Posted by Tania Kindersley.
Crash, bash, whack to the floor go the Dead Darlings. The Co-Writer is in butcher’s mode in our editing conference today; she has been in a meeting all morning and is in no mood for nonsense.
‘I might just save some of the quotes,’ I say, pathetically.
‘Trim, trim,’ she says.
There is an interesting thing about the Darlings. They fall into three categories. The first is Sheer Self-Indulgence. This is when you think you are being hysterically witty, but in fact you are the only one laughing. I suffer from a hideous tendency to laugh at my own jokes anyway, so I fall into that first category every time, as if it were a huge elephant trap and I were an elephant with the memory of a goldfish.
The second category is things which are genuinely not bad, and even quite clever or entertaining, but have no place here. These are the hardest to kill. They might be nice turns of phrase, or lovely emblematic paragraphs, but they have been said before, or they are elaborating on a point already well made, or they are shooting off on a tangent too far. I am addicted to tangents; it’s like some kind of genetic defect.
And the third category is a slight misnomer, because it is not really Darlings at all, but actual buggery bollocks, it’s just you are so lost in deadline madness that you cannot see and need someone else to point it out to you.
So I set up a Dead Darlings file, which softens the pain. I am not doing delete, delete, so the agonisingly crafted words fly out into the ether, laughing at my puny plan. I do cut, and paste, so the poor battered things may live to fight another day.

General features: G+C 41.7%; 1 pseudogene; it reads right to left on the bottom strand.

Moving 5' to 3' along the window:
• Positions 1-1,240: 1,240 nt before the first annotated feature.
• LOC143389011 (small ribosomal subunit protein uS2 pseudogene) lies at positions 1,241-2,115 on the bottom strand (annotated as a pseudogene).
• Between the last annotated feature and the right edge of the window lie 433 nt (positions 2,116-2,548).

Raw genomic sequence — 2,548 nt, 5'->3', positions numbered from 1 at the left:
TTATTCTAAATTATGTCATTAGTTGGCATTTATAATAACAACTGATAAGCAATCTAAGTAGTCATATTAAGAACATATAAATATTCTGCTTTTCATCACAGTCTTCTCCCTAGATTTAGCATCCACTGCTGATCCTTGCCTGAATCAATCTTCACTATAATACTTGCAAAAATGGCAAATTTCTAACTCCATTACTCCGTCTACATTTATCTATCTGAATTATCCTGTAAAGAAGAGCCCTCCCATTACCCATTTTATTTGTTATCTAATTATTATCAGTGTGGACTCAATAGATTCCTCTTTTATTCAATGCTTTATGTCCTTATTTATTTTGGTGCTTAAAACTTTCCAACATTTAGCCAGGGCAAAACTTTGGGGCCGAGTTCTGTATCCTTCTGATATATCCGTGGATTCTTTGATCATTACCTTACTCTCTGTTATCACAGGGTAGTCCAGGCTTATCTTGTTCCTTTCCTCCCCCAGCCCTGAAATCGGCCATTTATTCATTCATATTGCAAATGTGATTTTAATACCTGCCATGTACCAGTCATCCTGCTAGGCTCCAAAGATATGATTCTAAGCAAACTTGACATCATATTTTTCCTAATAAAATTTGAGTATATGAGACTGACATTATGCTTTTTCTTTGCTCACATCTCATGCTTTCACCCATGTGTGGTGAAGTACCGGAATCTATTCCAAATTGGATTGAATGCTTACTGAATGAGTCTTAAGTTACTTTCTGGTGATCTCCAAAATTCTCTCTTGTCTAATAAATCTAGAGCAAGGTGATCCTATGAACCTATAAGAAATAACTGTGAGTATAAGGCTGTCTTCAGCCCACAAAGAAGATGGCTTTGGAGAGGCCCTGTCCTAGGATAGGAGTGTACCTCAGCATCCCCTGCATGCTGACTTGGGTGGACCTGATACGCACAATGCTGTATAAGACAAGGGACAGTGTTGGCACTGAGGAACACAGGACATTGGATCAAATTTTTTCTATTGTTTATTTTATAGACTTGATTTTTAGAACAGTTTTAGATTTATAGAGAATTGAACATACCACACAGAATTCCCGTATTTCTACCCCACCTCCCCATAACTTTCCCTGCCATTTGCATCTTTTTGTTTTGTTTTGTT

I wrote another 729 words after the editing conference, and then snuck back to the Darlings file like a naughty child into a sweet cupboard. (Is there such a thing as a sweet cupboard? Sorry, frontal cortex really is a car wreck now.)
And here is the thing. Some of it was awful. Torn out of context, the repetitive tropes or flat platitudes stared reproachfully up at me from the page. Then there was some reasonable stuff, but I could see quite well it was extraneous. And then there were some glittery little Saxon hoards, some piles of treasure, and I dusted them off, polished them a little, held them up to the light, and in a terrible act of transgressive defiance, put them back in.
All I can say is it is a bloody good thing the Co-Writer is far too busy to read this blog at the moment.
Here is the really crazy part. The Dead Darlings file is now 7000 words long. Even after that bloody cull, I have still written 99,000 words of book, and I have decided that there must be a culture chapter. I want to put in stuff about Queen Elizabeth I, because a book is not a book without a bit of Virgin Queen.
There is a very real danger that I am now completely out of control.
Two sets of photographs today. The first are from last night, when I was driving back from a village about six miles to our north-east. This is what I got to see on the drive home:
The farmers are finally getting the harvest in, after the cold summer and the dank of the last couple of weeks, which made them despair. But now look:
I always think they look like great cotton reels:
Then there are the wild blue mountains, which roll like the sea:
To the north, the view is very typical of this county, with its lush farmland and wooded hills behind and coat of many colours look:
The road home:
Coming back to my house from the south, this is what I see:
And then there was this fella:
Staring right at me, bold as brass:
This evening, in the garden, the little sedum cutting really seems to have taken:
One lone astrantia is putting out a second flowering:
Every day I think the lavender must be over, but it keeps on keeping on:
I'm afraid there might be rather a lot of the geraniums, hydrangea and marjoram over the next few days:
The pot table:
Pigeon, offering three of her different faces.
Mid-ball happy face:
Imperative sniffing the air pose:
(She does this quite a lot. I always wonder what it is, exactly, that she is scenting. It reminds me very much of her sister.)
I am inscrutable, elegant, and many other adjectives that only dogs can hear:
And the hill, rather faded and mauve behind the increasingly gaudy young horse chestnut:
I hope you had a fine Friday.
I have to work early tomorrow, but I am quite seriously considering saying sod it and making myself a very dry martini. There is Smirnoff Black in the freezer. It seems rude not to.